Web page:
Microbiology Lab Autoclave

Modern Microbiology Lab Autoclaves: Safer and More Convenient

At one time the average “microbiology lab autoclave” wasn’t just similar to grandma’s pressure cooker—it was the exact same appliance. Even as they became their own specialized piece of lab gear, most autoclaves were little more than a pressure cooker with a built in heater and timer.

Modern research-grade microbiology lab autoclaves—with modern programmable control systems—have made huge performance improvements, which have brought with them huge leaps in efficiency, safety, and reliability.

Research-Optimized Microbiology Lab Autoclave Controllers Increase Productivity

Most microbiology research labs regularly run two types of cycles: growth culture media preparation and and waste processing. Our own experience, backed by industry data from several studies, indicate that the majority of microbiology labs run only a single cycle during any given work day. We’ve also found that many facilities share their microbiology lab autoclaves with several teams, which places scheduling and coordination at a premium.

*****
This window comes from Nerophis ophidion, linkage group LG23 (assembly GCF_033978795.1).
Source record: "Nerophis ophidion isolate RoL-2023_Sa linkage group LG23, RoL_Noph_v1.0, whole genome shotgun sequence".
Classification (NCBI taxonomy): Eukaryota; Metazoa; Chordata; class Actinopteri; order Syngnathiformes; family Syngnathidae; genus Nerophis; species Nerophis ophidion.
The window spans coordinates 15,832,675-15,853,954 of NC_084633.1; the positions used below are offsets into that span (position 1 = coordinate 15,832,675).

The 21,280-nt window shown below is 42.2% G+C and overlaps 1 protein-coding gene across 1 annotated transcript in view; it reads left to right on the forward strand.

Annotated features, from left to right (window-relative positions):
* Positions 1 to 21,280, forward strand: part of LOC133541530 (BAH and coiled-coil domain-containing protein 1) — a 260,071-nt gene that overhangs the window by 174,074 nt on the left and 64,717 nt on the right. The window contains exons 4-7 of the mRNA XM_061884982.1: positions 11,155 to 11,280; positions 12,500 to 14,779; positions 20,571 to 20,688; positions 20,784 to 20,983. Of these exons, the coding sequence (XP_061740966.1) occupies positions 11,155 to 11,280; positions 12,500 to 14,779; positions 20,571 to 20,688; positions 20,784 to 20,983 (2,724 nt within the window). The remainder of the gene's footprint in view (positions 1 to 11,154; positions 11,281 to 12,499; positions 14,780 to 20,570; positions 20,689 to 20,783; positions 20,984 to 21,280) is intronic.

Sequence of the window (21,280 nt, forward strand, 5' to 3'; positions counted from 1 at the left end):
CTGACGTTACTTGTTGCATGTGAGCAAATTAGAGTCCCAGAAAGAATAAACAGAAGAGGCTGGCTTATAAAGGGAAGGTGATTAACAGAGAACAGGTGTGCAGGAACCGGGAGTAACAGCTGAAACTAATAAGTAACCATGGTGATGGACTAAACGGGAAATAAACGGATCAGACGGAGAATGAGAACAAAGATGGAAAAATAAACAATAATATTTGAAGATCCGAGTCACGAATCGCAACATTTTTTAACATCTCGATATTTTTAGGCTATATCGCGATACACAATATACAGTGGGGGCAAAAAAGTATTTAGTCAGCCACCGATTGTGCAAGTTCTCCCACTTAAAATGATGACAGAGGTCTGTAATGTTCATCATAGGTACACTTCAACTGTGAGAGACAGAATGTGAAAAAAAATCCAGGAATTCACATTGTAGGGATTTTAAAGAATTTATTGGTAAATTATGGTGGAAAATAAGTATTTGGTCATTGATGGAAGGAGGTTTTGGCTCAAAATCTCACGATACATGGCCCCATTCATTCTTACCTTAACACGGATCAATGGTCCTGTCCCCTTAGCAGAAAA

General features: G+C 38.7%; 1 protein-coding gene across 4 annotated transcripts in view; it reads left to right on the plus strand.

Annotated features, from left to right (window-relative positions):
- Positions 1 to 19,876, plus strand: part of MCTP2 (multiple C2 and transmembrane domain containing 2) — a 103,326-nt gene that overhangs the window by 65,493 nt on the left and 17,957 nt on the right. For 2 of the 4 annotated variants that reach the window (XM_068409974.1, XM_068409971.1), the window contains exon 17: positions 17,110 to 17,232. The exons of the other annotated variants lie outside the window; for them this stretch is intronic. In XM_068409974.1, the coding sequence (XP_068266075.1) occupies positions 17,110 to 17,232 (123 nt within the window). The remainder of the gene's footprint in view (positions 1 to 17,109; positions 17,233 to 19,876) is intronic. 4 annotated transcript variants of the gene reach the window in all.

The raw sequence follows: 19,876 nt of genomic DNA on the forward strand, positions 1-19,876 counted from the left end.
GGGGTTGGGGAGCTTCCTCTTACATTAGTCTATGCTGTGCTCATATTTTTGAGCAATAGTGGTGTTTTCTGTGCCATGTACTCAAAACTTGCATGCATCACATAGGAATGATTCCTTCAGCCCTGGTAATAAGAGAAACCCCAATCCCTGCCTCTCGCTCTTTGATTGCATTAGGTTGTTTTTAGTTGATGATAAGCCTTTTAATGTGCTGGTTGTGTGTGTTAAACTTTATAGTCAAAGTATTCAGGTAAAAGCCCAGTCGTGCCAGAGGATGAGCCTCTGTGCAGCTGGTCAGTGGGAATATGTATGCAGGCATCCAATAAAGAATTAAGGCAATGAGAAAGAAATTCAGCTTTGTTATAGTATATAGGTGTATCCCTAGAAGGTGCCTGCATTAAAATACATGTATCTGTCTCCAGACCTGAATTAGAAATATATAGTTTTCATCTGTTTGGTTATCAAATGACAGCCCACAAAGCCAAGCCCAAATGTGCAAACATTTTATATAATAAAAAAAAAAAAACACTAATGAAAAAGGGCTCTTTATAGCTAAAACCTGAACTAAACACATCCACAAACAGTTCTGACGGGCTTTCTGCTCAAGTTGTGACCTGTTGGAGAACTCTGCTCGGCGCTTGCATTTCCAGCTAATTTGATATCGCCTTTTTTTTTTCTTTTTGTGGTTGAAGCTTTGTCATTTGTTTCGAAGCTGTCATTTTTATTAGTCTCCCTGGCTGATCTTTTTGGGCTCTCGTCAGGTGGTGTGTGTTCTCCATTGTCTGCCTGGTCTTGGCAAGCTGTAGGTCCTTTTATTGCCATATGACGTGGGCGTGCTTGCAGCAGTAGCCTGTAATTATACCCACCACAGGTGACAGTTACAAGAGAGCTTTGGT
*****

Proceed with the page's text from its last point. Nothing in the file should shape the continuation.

Subsequently, we’ve designed our Tactrol programmable control system to make these primary tasks as easy as possible to schedule and complete:

  • Delayed Start lets you set the time at which your sterilization program begins, up to 24 hours in advance. Load the autoclave, set the timer, push START, and come in the next morning to a cool autoclave ready to unload.
  • Media Warming can be added to any program. Immediately after the sterilization cycle finishes, the autoclave cools to 45ºC, then cycles the chamber between 45ºC and 55ºC until the door is opened. This keeps nutrient media both sterile and ready-to-pour for hours (even over night), with no risk of a spoiled batch.
  • Rapid Cooling is a standard feature. It can be added to any cycle, and has both Immediate and Delayed Start modes (the former reduces the chamber temperature as quickly as possible, while the latter permits the chamber to first gradually cool to 100ºC before rapid cooling begins, in order to minimize the possibility of evaporation or boil over of sensitive loads)
  • An optional Post-Cycle Vacuum can be added to any Priorclave research autoclave. This makes it possible to add Vacuum Cooling or Vacuum Drying stages to any sterilization cycle. While not suitable for all tasks, the Post-Cycle Vacuum function can greatly shorten the cooling period following the sterilization stage and produce very dry loads. Call us for details.

Microbiology Lab Autoclaves: Slower is Safer

An occasional complaint is that today’s most advanced microbiology lab autoclave are slow—and that’s certainly the case on paper: Door closed to door open, research-grade autoclave cycles are longer than they’ve been in the past.